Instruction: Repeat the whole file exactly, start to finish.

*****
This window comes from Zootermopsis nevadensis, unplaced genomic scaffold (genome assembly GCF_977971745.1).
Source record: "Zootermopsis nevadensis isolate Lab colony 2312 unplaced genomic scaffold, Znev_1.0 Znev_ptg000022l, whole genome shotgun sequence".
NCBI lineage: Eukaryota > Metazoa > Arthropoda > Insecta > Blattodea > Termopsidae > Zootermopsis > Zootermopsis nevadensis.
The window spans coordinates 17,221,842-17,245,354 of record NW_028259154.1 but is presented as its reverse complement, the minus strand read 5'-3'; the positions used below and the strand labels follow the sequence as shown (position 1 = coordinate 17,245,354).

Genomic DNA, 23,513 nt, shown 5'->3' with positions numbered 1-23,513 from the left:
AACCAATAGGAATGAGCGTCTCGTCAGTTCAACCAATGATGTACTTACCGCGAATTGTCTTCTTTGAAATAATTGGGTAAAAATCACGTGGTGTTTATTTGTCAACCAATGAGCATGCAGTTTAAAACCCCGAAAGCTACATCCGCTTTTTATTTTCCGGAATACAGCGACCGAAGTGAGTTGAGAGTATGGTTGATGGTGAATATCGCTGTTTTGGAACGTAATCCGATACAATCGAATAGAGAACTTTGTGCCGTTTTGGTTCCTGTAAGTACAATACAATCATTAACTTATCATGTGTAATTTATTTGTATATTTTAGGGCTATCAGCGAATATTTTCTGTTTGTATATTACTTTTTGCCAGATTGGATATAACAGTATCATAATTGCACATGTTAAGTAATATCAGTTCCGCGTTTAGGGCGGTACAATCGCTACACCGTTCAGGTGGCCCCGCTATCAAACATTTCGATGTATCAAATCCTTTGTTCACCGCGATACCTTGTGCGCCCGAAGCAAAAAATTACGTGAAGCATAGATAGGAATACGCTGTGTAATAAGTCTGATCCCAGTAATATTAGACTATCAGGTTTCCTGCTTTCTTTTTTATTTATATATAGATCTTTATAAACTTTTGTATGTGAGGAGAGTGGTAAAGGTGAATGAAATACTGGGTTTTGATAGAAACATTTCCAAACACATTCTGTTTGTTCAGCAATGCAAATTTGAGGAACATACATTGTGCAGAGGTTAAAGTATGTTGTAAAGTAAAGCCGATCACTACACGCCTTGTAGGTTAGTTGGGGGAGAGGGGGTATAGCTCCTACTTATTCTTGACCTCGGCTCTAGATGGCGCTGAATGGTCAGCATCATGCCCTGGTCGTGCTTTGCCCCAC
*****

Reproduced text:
This window comes from Zootermopsis nevadensis, unplaced genomic scaffold (genome assembly GCF_977971745.1).
Source record: "Zootermopsis nevadensis isolate Lab colony 2312 unplaced genomic scaffold, Znev_1.0 Znev_ptg000022l, whole genome shotgun sequence".
NCBI lineage: Eukaryota > Metazoa > Arthropoda > Insecta > Blattodea > Termopsidae > Zootermopsis > Zootermopsis nevadensis.
The window spans coordinates 17,221,842-17,245,354 of record NW_028259154.1 but is presented as its reverse complement, the minus strand read 5'-3'; the positions used below and the strand labels follow the sequence as shown (position 1 = coordinate 17,245,354).

Genomic DNA, 23,513 nt, shown 5'->3' with positions numbered 1-23,513 from the left:
AACCAATAGGAATGAGCGTCTCGTCAGTTCAACCAATGATGTACTTACCGCGAATTGTCTTCTTTGAAATAATTGGGTAAAAATCACGTGGTGTTTATTTGTCAACCAATGAGCATGCAGTTTAAAACCCCGAAAGCTACATCCGCTTTTTATTTTCCGGAATACAGCGACCGAAGTGAGTTGAGAGTATGGTTGATGGTGAATATCGCTGTTTTGGAACGTAATCCGATACAATCGAATAGAGAACTTTGTGCCGTTTTGGTTCCTGTAAGTACAATACAATCATTAACTTATCATGTGTAATTTATTTGTATATTTTAGGGCTATCAGCGAATATTTTCTGTTTGTATATTACTTTTTGCCAGATTGGATATAACAGTATCATAATTGCACATGTTAAGTAATATCAGTTCCGCGTTTAGGGCGGTACAATCGCTACACCGTTCAGGTGGCCCCGCTATCAAACATTTCGATGTATCAAATCCTTTGTTCACCGCGATACCTTGTGCGCCCGAAGCAAAAAATTACGTGAAGCATAGATAGGAATACGCTGTGTAATAAGTCTGATCCCAGTAATATTAGACTATCAGGTTTCCTGCTTTCTTTTTTATTTATATATAGATCTTTATAAACTTTTGTATGTGAGGAGAGTGGTAAAGGTGAATGAAATACTGGGTTTTGATAGAAACATTTCCAAACACATTCTGTTTGTTCAGCAATGCAAATTTGAGGAACATACATTGTGCAGAGGTTAAAGTATGTTGTAAAGTAAAGCCGATCACTACACGCCTTGTAGGTTAGTTGGGGGAGAGGGGGTATAGCTCCTACTTATTCTTGACCTCGGCTCTAGATGGCGCTGAATGGTCAGCATCATGCCCTGGTCGTGCTTTGCCCCAC